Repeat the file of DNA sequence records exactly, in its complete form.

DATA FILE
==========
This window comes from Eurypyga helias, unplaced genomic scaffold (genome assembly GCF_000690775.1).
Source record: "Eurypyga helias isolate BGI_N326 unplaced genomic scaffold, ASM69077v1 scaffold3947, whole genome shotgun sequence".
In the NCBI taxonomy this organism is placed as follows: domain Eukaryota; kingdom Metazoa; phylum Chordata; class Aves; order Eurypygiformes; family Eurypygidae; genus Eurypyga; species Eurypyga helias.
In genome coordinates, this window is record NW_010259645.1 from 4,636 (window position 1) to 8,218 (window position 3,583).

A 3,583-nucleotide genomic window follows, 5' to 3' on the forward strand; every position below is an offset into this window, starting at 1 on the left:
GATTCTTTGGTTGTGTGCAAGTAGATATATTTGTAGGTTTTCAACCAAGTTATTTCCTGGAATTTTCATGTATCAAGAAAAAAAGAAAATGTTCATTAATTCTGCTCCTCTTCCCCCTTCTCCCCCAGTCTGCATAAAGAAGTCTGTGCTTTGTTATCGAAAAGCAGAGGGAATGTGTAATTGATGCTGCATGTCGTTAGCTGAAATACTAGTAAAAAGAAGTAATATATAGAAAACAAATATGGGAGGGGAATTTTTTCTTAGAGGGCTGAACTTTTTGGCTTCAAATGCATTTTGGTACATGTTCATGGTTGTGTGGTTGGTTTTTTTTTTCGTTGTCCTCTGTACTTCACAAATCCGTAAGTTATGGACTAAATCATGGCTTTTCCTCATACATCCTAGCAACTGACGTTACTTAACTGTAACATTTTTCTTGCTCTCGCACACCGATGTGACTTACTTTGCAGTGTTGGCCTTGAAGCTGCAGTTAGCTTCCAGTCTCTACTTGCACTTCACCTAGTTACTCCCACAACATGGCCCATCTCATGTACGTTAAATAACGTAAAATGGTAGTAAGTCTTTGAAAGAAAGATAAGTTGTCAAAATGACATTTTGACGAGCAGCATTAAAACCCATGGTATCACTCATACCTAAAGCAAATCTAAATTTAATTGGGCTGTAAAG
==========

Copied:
This window comes from Eurypyga helias, unplaced genomic scaffold (genome assembly GCF_000690775.1).
Source record: "Eurypyga helias isolate BGI_N326 unplaced genomic scaffold, ASM69077v1 scaffold3947, whole genome shotgun sequence".
In the NCBI taxonomy this organism is placed as follows: domain Eukaryota; kingdom Metazoa; phylum Chordata; class Aves; order Eurypygiformes; family Eurypygidae; genus Eurypyga; species Eurypyga helias.
In genome coordinates, this window is record NW_010259645.1 from 4,636 (window position 1) to 8,218 (window position 3,583).

A 3,583-nucleotide genomic window follows, 5' to 3' on the forward strand; every position below is an offset into this window, starting at 1 on the left:
GATTCTTTGGTTGTGTGCAAGTAGATATATTTGTAGGTTTTCAACCAAGTTATTTCCTGGAATTTTCATGTATCAAGAAAAAAAGAAAATGTTCATTAATTCTGCTCCTCTTCCCCCTTCTCCCCCAGTCTGCATAAAGAAGTCTGTGCTTTGTTATCGAAAAGCAGAGGGAATGTGTAATTGATGCTGCATGTCGTTAGCTGAAATACTAGTAAAAAGAAGTAATATATAGAAAACAAATATGGGAGGGGAATTTTTTCTTAGAGGGCTGAACTTTTTGGCTTCAAATGCATTTTGGTACATGTTCATGGTTGTGTGGTTGGTTTTTTTTTTCGTTGTCCTCTGTACTTCACAAATCCGTAAGTTATGGACTAAATCATGGCTTTTCCTCATACATCCTAGCAACTGACGTTACTTAACTGTAACATTTTTCTTGCTCTCGCACACCGATGTGACTTACTTTGCAGTGTTGGCCTTGAAGCTGCAGTTAGCTTCCAGTCTCTACTTGCACTTCACCTAGTTACTCCCACAACATGGCCCATCTCATGTACGTTAAATAACGTAAAATGGTAGTAAGTCTTTGAAAGAAAGATAAGTTGTCAAAATGACATTTTGACGAGCAGCATTAAAACCCATGGTATCACTCATACCTAAAGCAAATCTAAATTTAATTGGGCTGTAAAG